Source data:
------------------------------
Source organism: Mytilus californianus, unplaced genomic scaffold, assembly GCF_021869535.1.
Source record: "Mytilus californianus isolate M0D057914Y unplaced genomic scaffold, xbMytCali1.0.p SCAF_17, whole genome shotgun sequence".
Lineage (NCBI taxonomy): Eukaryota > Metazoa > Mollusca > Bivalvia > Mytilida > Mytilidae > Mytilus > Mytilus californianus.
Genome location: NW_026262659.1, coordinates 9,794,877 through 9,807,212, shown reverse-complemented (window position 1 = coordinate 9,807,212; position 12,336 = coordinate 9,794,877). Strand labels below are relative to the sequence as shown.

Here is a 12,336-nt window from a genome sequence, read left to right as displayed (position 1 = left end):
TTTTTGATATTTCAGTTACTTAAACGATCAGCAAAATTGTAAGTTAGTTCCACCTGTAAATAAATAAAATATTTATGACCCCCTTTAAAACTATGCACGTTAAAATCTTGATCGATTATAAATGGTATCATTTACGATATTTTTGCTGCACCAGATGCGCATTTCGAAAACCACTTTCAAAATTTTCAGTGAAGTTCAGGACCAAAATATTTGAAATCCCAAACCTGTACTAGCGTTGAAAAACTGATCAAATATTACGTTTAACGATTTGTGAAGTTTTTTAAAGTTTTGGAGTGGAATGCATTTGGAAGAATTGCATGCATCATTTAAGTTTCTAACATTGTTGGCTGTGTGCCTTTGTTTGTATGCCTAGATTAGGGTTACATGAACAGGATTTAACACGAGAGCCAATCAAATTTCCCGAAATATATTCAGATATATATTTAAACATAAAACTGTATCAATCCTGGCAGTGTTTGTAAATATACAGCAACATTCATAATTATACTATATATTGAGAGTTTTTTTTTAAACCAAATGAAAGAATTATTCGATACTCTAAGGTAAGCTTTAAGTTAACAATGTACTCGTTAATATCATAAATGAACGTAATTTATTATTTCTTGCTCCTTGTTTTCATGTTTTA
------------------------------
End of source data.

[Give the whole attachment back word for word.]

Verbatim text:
Source organism: Mytilus californianus, unplaced genomic scaffold, assembly GCF_021869535.1.
Source record: "Mytilus californianus isolate M0D057914Y unplaced genomic scaffold, xbMytCali1.0.p SCAF_17, whole genome shotgun sequence".
Lineage (NCBI taxonomy): Eukaryota > Metazoa > Mollusca > Bivalvia > Mytilida > Mytilidae > Mytilus > Mytilus californianus.
Genome location: NW_026262659.1, coordinates 9,794,877 through 9,807,212, shown reverse-complemented (window position 1 = coordinate 9,807,212; position 12,336 = coordinate 9,794,877). Strand labels below are relative to the sequence as shown.

Here is a 12,336-nt window from a genome sequence, read left to right as displayed (position 1 = left end):
TTTTTGATATTTCAGTTACTTAAACGATCAGCAAAATTGTAAGTTAGTTCCACCTGTAAATAAATAAAATATTTATGACCCCCTTTAAAACTATGCACGTTAAAATCTTGATCGATTATAAATGGTATCATTTACGATATTTTTGCTGCACCAGATGCGCATTTCGAAAACCACTTTCAAAATTTTCAGTGAAGTTCAGGACCAAAATATTTGAAATCCCAAACCTGTACTAGCGTTGAAAAACTGATCAAATATTACGTTTAACGATTTGTGAAGTTTTTTAAAGTTTTGGAGTGGAATGCATTTGGAAGAATTGCATGCATCATTTAAGTTTCTAACATTGTTGGCTGTGTGCCTTTGTTTGTATGCCTAGATTAGGGTTACATGAACAGGATTTAACACGAGAGCCAATCAAATTTCCCGAAATATATTCAGATATATATTTAAACATAAAACTGTATCAATCCTGGCAGTGTTTGTAAATATACAGCAACATTCATAATTATACTATATATTGAGAGTTTTTTTTTAAACCAAATGAAAGAATTATTCGATACTCTAAGGTAAGCTTTAAGTTAACAATGTACTCGTTAATATCATAAATGAACGTAATTTATTATTTCTTGCTCCTTGTTTTCATGTTTTA